Your body relies on iron to carry oxygen to its cells. Without enough iron, your cells can starve for oxygen, causing a number of unpleasant symptoms. Too much iron can also result in uncomfortable symptoms. Both high and low iron levels may indicate a serious underlying problem.
If your doctor suspects you are experiencing an iron deficiency or an iron overload, he or she may order a ferritin test. This simple blood test measures the amount of stored iron in your body, which can give your doctor an overall picture of your iron levels.
Purpose of a Ferritin Test
Ferritin isn’t the same thing as iron in your body. Instead, ferritin is a protein that stores iron, releasing it when your body needs it. If you do not have enough ferritin in your blood or you have too much, it can give your doctor clues about your overall iron levels.
The more ferritin in your blood, the more stored iron your body has.
Your doctor may order a ferritin test if you have some of the following symptoms associated with low ferritin levels:
- unexplained fatigue
- chronic headaches
- unexplained weakness
- ringing in the ears
- leg pains
- shortness of breath
You can also have very high ferritin levels, which can cause unpleasant symptoms as well. Symptoms of excess ferritin include:
- stomach pain
- heart palpitations or chest pains
- unexplained weakness
- joint pain
- unexplained fatigue
Ferritin levels also can become elevated as a result of damage to your organs, such as the liver and spleen.
The test also can be used to monitor your overall health, particularly if you have an iron-related condition that causes you to have too much or too little iron in your blood.
How Is the Test Performed?
The ferritin test requires only a small amount of blood to accurately diagnose your ferritin levels. A healthcare professional may apply a band around your arm to help the veins in your arm become more visible.
After wiping your skin with an antiseptic swab, the provider will insert a small needle into your blood to obtain a sample.
The sample will then be transferred to the laboratory for analysis. You should not have to take any special precautions before undergoing the blood test.
Understanding Your Ferritin Blood Test Results
Your ferritin blood test results are first evaluated to see if your levels are within normal ranges. According to the Mayo Clinic, the typical ranges are:
- men: 24 to 336 nanograms per milliliter
- women: 11 to 307 nanograms per milliliter (Mayo Clinic, 2012)
What does a low ferritin level mean?
Low levels of ferritin are seen in iron deficiency. Without enough iron, the body cannot produce sufficient levels of hemoglobin, a component of red blood cells that allows them to carry oxygen. Iron deficiency anemia is the result.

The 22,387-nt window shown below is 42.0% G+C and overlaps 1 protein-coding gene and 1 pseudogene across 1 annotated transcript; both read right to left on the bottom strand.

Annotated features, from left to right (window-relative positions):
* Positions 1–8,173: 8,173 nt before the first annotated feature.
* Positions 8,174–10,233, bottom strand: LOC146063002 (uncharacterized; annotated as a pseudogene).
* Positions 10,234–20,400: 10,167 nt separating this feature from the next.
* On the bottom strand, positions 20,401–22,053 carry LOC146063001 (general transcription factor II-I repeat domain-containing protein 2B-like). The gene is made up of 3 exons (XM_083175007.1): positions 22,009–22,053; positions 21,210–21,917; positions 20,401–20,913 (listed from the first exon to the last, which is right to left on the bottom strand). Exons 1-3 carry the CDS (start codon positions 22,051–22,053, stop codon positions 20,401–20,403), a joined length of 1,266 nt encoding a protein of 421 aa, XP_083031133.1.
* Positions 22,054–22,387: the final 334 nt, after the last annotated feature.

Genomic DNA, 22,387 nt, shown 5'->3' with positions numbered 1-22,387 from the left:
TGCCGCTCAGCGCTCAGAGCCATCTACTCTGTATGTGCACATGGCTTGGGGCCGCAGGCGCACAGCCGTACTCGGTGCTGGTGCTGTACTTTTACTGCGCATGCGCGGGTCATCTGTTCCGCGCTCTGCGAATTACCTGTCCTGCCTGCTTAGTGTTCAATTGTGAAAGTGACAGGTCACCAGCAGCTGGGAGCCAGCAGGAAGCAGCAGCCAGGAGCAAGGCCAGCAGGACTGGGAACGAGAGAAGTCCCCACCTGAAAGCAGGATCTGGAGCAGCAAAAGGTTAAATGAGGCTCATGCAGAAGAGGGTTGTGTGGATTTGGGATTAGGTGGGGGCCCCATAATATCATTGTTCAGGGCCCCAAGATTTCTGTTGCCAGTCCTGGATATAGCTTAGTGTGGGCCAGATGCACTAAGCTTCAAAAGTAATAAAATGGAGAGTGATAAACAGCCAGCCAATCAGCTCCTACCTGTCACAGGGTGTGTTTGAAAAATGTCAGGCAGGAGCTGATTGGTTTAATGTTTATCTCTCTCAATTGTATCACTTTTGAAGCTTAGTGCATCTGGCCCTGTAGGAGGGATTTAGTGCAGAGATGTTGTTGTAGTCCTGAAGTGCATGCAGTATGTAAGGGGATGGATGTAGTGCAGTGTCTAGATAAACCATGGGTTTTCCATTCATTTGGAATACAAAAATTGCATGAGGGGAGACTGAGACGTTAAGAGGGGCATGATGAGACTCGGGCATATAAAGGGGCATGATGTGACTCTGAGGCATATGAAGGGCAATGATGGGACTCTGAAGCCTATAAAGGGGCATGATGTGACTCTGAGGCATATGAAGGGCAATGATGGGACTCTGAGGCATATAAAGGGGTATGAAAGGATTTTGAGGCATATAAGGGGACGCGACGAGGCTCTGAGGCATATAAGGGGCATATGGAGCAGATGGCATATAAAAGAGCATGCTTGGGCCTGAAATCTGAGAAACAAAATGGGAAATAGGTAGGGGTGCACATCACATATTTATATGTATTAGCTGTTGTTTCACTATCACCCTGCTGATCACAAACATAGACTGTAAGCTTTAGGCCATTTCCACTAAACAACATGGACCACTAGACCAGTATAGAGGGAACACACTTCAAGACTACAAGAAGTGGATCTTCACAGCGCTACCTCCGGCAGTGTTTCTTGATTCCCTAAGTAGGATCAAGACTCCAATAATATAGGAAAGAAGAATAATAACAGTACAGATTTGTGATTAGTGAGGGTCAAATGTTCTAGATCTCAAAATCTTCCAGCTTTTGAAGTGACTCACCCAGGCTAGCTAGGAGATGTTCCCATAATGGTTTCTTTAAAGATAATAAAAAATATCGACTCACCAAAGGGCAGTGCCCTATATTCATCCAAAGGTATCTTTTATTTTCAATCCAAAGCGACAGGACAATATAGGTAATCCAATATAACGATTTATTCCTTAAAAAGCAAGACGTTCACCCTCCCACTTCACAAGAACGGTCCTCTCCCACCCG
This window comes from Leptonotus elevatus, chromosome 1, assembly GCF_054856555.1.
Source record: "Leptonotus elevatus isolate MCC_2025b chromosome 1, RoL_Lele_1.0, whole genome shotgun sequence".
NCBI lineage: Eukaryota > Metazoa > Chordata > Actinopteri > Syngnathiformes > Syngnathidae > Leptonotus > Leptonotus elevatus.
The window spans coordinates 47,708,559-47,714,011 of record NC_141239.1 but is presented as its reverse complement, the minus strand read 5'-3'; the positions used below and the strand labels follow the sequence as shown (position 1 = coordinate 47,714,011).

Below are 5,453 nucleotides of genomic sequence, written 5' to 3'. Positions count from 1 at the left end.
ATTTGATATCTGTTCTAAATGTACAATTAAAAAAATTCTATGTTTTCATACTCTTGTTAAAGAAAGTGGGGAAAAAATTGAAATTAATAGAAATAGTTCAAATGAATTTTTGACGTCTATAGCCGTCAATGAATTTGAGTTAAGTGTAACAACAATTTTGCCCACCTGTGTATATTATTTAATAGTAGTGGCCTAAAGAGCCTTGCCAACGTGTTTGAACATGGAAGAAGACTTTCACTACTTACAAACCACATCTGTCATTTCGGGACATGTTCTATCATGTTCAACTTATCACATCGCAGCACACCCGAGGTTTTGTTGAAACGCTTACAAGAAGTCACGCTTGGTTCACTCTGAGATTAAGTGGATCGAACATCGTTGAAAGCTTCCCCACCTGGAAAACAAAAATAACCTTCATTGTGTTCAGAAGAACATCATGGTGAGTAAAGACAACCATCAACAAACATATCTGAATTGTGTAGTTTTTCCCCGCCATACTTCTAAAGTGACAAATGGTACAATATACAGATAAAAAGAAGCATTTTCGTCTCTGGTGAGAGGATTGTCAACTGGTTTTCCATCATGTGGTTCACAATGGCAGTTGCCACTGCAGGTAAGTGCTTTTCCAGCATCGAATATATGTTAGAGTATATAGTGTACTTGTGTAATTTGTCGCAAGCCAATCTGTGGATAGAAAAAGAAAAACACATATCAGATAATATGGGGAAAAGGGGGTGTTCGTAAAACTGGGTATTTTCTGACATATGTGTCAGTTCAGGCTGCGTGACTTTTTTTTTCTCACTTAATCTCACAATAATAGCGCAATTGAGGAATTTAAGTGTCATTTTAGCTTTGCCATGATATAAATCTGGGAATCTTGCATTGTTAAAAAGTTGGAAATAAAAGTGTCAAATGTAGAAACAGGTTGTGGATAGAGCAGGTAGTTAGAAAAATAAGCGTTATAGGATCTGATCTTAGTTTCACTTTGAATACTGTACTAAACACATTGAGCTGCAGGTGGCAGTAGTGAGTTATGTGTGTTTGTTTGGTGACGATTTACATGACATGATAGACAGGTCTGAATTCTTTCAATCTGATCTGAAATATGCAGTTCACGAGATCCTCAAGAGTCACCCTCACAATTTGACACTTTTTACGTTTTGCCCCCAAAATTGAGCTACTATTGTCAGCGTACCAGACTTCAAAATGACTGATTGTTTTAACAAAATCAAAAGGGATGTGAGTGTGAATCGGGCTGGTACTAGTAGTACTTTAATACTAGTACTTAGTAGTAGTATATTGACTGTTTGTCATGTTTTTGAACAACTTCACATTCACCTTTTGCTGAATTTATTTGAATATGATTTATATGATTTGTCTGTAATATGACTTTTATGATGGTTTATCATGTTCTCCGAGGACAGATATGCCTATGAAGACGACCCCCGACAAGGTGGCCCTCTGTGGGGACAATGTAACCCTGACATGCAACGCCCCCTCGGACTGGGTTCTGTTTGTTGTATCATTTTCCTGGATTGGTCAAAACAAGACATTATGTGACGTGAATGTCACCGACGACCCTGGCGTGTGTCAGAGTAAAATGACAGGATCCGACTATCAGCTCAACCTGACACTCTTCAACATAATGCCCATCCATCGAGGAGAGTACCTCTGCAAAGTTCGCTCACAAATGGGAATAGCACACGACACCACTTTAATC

Mild anemia may not produce symptoms at all. More serious cases of anemia can produce symptoms such as:
- shortness of breath,
- pale skin, and
- fast heartbeat.
What does an elevated ferritin level mean?
High levels of ferritin can be indicative of an iron storage disorder such as hemochromatosis.
Hereditary hemochromatosis is an inherited (genetic) disorder in which there is excessive accumulation of iron in the body (iron overload).
In individuals with hereditary hemochromatosis, the daily absorption of iron from the intestines is greater than the amount needed to replace losses.
Since the normal body cannot increase iron excretion, the absorbed iron accumulates in the body.
A man with hemochromatosis can accumulate 20 grams of total body iron by age 40 to 50 (the normal iron content for the body is 3-4 grams).
The excess iron deposits in the joints, liver, testicles, and heart, which causes damage to these organs, and causes signs and symptoms of hemochromatosis.
Women with hemochromatosis accumulate iron at a slower rate than men because they lose more iron than men due to iron loss frommenstruation.
Therefore, they typically develop signs and symptoms of organ damage due to excess iron 10 years later then men.
People with hereditary hemochromatosis may have no symptoms or signs (and have normal longevity), or they can have severe symptoms and signs of iron overload that include:
- sexual dysfunction,
- heart failure,
- joint pains,
- liver cirrhosis,
- diabetes mellitus,
- fatigue, and
- darkening of skin.
The symptoms arise because iron accumulates in the organs and leads to destruction and loss of normal function.
Other causes of a high ferritin level are chronic inflammatory conditions such as liver disease or rheumatoid arthritis, or some types of cancer.
Side Effects of a Ferritin Blood Test
A ferritin blood test is not associated with serious side effects because it requires obtaining a small sample of blood.
Talk to your provider, however, if you have a bleeding condition or bruise easily. You can expect some discomfort as your blood is drawn. After the test, rare side effects include:
- excess bleeding
- feeling faint or light-headed
Always notify your medical provider if you experience discomfort that seems out of the norm.